Chemosis of the eye is a medical condition, in which the conjunctiva of the eye becomes swollen. The condition mainly caused by the exudation of the small capillaries of the eye, presenting an abnormal permeability. Chemosis occurs when the eye has been irritated, representing however a nonspecific sign. Upon a closer look, the conjunctiva will appear as if having liquid in it. The inflammation of the conjunctiva leads to an overall gelatinous appearance. The degree of the swelling varies from one patient to the other and, sometimes, it can become so inflamed, that the patient will have difficulties closing the eye (completely or partially). Due to the inflammation, the eyeball might appear as if moved from its original position (it should also be noted that the eyeball is not covered by the excess fluid).
Symptoms of Chemosis
These are the most common symptoms of chemosis:
- Inflammation of the conjunctiva
- The eyes appear to be red and watery
- Excessive tearing can occur because of the inflammation
- Itchiness is also present in some patients (often aggravated by the excessive rubbing of the eyes, predisposing to secondary bacterial infections)
- The vision can be affected by the inflammation of the conjunctiva (blurry or double)
- Gelatinous appearance of the conjunctiva
- The eyeball appear to have moved from its original position, due to the inflammation
- The patient might not be able to close his/her eye, due to the inflammation (the eyelids can become inflamed as well)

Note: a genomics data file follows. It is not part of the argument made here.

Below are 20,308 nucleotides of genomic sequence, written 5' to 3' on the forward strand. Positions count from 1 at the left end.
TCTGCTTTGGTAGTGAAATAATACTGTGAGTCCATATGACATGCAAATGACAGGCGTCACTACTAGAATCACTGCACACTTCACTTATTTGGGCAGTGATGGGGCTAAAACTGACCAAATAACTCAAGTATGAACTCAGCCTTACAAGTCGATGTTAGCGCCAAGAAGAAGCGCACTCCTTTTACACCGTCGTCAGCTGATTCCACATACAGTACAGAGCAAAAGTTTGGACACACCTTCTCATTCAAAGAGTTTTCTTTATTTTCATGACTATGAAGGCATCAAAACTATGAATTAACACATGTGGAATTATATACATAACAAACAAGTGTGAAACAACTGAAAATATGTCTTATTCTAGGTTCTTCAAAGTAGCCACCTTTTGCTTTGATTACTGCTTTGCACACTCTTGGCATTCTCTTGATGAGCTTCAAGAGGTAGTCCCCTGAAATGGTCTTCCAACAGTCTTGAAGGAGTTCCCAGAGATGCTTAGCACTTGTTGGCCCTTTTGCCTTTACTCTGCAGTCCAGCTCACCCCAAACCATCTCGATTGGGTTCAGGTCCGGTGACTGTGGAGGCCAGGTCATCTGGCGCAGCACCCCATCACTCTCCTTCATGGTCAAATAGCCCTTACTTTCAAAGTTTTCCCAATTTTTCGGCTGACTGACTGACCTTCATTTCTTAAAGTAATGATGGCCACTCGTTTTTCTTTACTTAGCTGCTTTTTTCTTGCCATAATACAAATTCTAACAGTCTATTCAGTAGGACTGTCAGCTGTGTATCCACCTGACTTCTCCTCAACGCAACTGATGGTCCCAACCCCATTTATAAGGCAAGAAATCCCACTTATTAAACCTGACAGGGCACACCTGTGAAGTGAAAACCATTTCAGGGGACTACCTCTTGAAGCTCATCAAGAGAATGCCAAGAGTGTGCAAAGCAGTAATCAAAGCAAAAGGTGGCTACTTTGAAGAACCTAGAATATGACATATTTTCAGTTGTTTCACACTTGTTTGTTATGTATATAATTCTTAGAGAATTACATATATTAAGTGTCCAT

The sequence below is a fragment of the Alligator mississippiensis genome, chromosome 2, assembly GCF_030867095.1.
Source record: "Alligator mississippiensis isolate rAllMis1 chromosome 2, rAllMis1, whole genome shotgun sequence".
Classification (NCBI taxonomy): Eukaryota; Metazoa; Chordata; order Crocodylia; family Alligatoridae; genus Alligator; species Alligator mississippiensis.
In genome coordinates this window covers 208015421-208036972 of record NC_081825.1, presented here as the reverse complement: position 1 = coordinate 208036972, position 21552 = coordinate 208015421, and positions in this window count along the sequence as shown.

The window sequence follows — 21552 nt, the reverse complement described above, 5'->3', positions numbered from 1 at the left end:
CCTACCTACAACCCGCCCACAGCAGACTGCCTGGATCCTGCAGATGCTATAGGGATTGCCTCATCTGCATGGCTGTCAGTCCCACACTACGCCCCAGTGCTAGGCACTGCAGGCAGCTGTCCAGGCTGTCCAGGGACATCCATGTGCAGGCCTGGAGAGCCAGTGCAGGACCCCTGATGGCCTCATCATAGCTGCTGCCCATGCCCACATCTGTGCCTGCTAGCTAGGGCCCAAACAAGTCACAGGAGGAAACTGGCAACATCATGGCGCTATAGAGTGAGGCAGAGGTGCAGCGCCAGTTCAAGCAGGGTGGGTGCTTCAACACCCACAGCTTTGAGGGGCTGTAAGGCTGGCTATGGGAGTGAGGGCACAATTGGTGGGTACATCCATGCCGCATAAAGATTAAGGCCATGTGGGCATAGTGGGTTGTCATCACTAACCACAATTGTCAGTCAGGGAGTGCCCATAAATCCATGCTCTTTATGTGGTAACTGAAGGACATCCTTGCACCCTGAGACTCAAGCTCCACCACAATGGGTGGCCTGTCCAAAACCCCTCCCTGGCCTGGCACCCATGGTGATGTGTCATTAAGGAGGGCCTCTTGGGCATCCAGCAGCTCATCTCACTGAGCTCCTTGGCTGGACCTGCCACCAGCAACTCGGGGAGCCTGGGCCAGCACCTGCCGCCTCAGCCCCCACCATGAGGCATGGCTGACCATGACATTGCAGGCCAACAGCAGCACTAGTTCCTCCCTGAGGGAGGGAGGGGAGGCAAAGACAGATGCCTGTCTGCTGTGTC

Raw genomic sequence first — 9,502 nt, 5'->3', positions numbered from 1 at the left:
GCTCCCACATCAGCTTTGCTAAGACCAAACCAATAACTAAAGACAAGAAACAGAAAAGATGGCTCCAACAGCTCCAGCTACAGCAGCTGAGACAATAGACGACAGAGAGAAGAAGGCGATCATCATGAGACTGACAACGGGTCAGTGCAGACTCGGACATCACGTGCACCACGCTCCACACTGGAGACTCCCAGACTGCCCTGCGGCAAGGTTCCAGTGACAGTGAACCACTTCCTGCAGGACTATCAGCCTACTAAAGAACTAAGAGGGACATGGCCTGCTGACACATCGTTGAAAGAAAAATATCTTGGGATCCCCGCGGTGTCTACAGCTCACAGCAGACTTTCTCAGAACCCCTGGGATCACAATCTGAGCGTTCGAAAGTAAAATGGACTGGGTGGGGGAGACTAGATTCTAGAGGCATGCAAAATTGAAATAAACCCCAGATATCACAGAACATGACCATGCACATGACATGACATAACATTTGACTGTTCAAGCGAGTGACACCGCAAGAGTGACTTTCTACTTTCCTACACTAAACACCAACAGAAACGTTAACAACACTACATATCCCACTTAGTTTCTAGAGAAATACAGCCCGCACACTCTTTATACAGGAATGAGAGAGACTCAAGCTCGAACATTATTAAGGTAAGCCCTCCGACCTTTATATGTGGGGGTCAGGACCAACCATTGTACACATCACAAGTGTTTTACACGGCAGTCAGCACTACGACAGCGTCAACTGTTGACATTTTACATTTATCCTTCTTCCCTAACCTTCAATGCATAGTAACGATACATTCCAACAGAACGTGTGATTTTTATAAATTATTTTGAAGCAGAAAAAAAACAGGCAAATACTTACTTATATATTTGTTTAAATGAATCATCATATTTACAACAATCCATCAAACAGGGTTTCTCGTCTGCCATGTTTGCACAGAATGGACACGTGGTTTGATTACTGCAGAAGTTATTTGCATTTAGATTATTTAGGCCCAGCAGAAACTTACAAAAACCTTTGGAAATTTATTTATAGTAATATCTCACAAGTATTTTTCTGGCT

If you are experiencing intense pain in the eye or severe inflammation, you might be experiencing a severe allergic reaction. Keep in mind that severe allergic reactions are often accompanied by systemic symptoms, such as the increased heart rate, the wheezing and the swelling of the throat tissues, causing difficulties breathing. Emergency treatment is necessary before the symptoms of the allergic reaction become life-threatening.
These are the most common causes that lead to the appearance of chemosis:
- Allergy – seasonal allergies can lead to chemosis, as well as to itchiness and watery eyes
- Viral infection – there are different viruses that can lead to the inflammation of the conjunctiva (often transmitted through objects of personal hygiene, such as towels)
- Obstruction of the superior vena cava (the diagnosis can be confirmed if the patient presents facial edema as well)
- Thyroid disorders – the chemosis is present in people who have been diagnosed with hyperthyroidism (the other symptoms of the condition include the bulging of the eyes, the puffiness that surrounds the orbits of the eyes, the retraction or lag of the lids)
- Thrombosis of the cavernous sinus – this is a serious condition, in which a blood clot forms at the level of the cavernous sinus, which is actually a cavity at the base of the brain (drains blood from the brain, sending it to the heart). This condition is often associated with the infection of the paranasal sinuses, leading to a wide range of other symptoms, besides the chemosis: sensory loss at the level of the trigeminal nerve, abnormal movements at extraocular level, hemorrhage at the level of the retina, papilledema, edema around the orbits and bulging of the eyes.
- Carotid-cavernous fistula – this condition has a classic triad of symptoms, including the ocular bruit and the pulsatile bulging of the eyes, besides the actual chemosis
- Cluster headaches – neurological disorder, in which the patient suffers from recurrent headaches, most commonly unilateral and around the eye
- Trichinellosis – parasitic disease, caused by eating infected, raw or undercooked meat (pork/wild game)